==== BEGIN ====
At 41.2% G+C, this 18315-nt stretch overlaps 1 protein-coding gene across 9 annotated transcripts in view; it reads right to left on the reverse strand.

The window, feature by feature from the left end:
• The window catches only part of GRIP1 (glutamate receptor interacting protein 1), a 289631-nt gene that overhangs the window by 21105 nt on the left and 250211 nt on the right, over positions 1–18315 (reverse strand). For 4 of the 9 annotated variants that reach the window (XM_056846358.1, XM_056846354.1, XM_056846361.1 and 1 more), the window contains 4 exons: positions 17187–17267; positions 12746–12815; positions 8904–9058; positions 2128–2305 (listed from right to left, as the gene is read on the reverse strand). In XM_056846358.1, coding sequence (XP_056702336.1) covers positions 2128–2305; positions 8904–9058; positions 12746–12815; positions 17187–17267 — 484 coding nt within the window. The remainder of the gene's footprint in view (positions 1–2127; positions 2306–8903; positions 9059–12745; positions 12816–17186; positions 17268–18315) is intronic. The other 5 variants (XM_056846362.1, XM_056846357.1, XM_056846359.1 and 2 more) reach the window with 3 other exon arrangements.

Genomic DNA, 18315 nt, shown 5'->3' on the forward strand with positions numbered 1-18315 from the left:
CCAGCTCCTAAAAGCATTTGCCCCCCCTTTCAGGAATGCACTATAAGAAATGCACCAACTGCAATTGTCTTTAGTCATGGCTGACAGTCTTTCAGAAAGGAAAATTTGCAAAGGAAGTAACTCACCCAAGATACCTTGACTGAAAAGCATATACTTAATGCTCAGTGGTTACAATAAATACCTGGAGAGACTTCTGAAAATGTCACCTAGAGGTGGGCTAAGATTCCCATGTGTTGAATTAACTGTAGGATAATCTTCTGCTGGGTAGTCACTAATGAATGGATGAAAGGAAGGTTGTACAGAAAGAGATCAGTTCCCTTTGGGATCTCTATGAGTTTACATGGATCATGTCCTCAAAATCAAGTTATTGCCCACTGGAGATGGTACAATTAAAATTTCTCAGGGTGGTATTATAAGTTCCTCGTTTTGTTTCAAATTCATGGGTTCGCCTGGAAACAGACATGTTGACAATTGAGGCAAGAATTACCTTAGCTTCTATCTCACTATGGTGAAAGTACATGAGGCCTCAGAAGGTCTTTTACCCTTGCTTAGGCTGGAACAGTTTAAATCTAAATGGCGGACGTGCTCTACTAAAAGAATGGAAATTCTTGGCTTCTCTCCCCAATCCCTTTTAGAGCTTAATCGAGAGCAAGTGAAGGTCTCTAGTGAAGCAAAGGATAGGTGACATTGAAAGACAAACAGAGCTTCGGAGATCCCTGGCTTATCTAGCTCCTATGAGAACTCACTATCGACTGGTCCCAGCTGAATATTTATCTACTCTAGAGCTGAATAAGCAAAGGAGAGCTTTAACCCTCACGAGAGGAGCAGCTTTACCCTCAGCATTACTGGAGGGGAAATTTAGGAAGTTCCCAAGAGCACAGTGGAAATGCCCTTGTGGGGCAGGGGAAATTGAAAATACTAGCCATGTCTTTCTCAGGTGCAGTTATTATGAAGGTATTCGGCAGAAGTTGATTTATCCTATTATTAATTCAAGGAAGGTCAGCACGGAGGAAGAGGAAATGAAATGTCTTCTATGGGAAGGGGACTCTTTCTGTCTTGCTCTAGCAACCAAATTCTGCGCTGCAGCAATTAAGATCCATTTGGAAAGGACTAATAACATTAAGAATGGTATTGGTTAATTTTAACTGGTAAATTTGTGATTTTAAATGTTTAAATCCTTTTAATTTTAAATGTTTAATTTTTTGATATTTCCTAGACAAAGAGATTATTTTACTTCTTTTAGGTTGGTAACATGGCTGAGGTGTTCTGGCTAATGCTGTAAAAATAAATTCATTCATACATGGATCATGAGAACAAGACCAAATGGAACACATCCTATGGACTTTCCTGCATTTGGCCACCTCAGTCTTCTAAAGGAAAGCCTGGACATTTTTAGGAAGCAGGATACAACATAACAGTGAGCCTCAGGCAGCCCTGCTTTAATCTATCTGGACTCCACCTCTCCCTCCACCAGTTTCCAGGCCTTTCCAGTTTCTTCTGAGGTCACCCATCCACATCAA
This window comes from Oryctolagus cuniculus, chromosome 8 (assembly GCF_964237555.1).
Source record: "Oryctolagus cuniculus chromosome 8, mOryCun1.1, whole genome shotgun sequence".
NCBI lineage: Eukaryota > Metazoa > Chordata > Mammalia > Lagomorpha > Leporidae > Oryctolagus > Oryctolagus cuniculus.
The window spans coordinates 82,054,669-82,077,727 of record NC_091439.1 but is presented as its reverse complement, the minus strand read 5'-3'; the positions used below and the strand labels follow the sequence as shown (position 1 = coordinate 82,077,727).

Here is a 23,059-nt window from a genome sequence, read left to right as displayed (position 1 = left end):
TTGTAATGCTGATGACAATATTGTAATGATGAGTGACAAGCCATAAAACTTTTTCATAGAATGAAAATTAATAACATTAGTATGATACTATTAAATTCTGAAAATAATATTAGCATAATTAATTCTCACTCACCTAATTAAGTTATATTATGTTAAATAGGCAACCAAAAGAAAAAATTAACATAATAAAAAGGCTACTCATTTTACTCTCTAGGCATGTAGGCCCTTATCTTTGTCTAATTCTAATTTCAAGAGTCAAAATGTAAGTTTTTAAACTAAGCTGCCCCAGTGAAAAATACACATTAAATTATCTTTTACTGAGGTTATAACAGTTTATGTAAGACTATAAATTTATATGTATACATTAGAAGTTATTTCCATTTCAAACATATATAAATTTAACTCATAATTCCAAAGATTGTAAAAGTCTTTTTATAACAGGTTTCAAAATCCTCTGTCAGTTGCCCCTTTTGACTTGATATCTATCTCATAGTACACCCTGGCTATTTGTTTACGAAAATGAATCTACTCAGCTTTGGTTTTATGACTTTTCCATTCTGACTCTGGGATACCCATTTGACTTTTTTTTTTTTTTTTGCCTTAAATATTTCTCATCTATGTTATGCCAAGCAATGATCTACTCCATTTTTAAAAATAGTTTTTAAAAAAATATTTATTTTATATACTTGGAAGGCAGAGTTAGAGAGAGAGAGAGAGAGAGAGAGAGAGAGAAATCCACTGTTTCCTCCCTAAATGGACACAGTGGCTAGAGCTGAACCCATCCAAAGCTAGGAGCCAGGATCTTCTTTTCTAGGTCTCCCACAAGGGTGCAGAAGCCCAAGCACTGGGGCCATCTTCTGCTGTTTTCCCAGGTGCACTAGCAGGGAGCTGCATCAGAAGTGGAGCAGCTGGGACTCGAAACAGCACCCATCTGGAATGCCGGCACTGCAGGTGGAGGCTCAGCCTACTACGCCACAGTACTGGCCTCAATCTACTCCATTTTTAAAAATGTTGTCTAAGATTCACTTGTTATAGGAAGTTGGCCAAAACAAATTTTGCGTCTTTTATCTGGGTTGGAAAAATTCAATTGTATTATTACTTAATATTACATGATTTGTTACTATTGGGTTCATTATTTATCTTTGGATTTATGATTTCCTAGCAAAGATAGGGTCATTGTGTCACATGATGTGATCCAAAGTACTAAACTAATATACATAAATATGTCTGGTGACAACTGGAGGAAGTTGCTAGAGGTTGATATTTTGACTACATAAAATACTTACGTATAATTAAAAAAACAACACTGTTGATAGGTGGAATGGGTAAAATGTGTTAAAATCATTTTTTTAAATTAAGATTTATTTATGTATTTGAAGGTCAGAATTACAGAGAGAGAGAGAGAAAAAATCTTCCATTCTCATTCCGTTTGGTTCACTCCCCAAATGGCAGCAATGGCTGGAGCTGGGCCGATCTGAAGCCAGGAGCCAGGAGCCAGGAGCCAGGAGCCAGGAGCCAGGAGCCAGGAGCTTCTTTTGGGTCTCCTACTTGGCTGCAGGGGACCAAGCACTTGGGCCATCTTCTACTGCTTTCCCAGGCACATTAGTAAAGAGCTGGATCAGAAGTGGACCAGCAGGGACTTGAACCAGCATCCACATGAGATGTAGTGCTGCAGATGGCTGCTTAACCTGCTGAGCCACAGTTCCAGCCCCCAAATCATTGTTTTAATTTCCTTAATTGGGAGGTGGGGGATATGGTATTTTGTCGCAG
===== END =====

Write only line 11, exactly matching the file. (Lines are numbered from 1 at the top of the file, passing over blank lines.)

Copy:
TTGTAATGCTGATGACAATATTGTAATGATGAGTGACAAGCCATAAAACTTTTTCATAGAATGAAAATTAATAACATTAGTATGATACTATTAAATTCTGAAAATAATATTAGCATAATTAATTCTCACTCACCTAATTAAGTTATATTATGTTAAATAGGCAACCAAAAGAAAAAATTAACATAATAAAAAGGCTACTCATTTTACTCTCTAGGCATGTAGGCCCTTATCTTTGTCTAATTCTAATTTCAAGAGTCAAAATGTAAGTTTTTAAACTAAGCTGCCCCAGTGAAAAATACACATTAAATTATCTTTTACTGAGGTTATAACAGTTTATGTAAGACTATAAATTTATATGTATACATTAGAAGTTATTTCCATTTCAAACATATATAAATTTAACTCATAATTCCAAAGATTGTAAAAGTCTTTTTATAACAGGTTTCAAAATCCTCTGTCAGTTGCCCCTTTTGACTTGATATCTATCTCATAGTACACCCTGGCTATTTGTTTACGAAAATGAATCTACTCAGCTTTGGTTTTATGACTTTTCCATTCTGACTCTGGGATACCCATTTGACTTTTTTTTTTTTTTTTGCCTTAAATATTTCTCATCTATGTTATGCCAAGCAATGATCTACTCCATTTTTAAAAATAGTTTTTAAAAAAATATTTATTTTATATACTTGGAAGGCAGAGTTAGAGAGAGAGAGAGAGAGAGAGAGAGAGAGAAATCCACTGTTTCCTCCCTAAATGGACACAGTGGCTAGAGCTGAACCCATCCAAAGCTAGGAGCCAGGATCTTCTTTTCTAGGTCTCCCACAAGGGTGCAGAAGCCCAAGCACTGGGGCCATCTTCTGCTGTTTTCCCAGGTGCACTAGCAGGGAGCTGCATCAGAAGTGGAGCAGCTGGGACTCGAAACAGCACCCATCTGGAATGCCGGCACTGCAGGTGGAGGCTCAGCCTACTACGCCACAGTACTGGCCTCAATCTACTCCATTTTTAAAAATGTTGTCTAAGATTCACTTGTTATAGGAAGTTGGCCAAAACAAATTTTGCGTCTTTTATCTGGGTTGGAAAAATTCAATTGTATTATTACTTAATATTACATGATTTGTTACTATTGGGTTCATTATTTATCTTTGGATTTATGATTTCCTAGCAAAGATAGGGTCATTGTGTCACATGATGTGATCCAAAGTACTAAACTAATATACATAAATATGTCTGGTGACAACTGGAGGAAGTTGCTAGAGGTTGATATTTTGACTACATAAAATACTTACGTATAATTAAAAAAACAACACTGTTGATAGGTGGAATGGGTAAAATGTGTTAAAATCATTTTTTTAAATTAAGATTTATTTATGTATTTGAAGGTCAGAATTACAGAGAGAGAGAGAGAAAAAATCTTCCATTCTCATTCCGTTTGGTTCACTCCCCAAATGGCAGCAATGGCTGGAGCTGGGCCGATCTGAAGCCAGGAGCCAGGAGCCAGGAGCCAGGAGCCAGGAGCCAGGAGCCAGGAGCTTCTTTTGGGTCTCCTACTTGGCTGCAGGGGACCAAGCACTTGGGCCATCTTCTACTGCTTTCCCAGGCACATTAGTAAAGAGCTGGATCAGAAGTGGACCAGCAGGGACTTGAACCAGCATCCACATGAGATGTAGTGCTGCAGATGGCTGCTTAACCTGCTGAGCCACAGTTCCAGCCCCCAAATCATTGTTTTAATTTCCTTAATTGGGAGGTGGGGGATATGGTATTTTGTCGCAG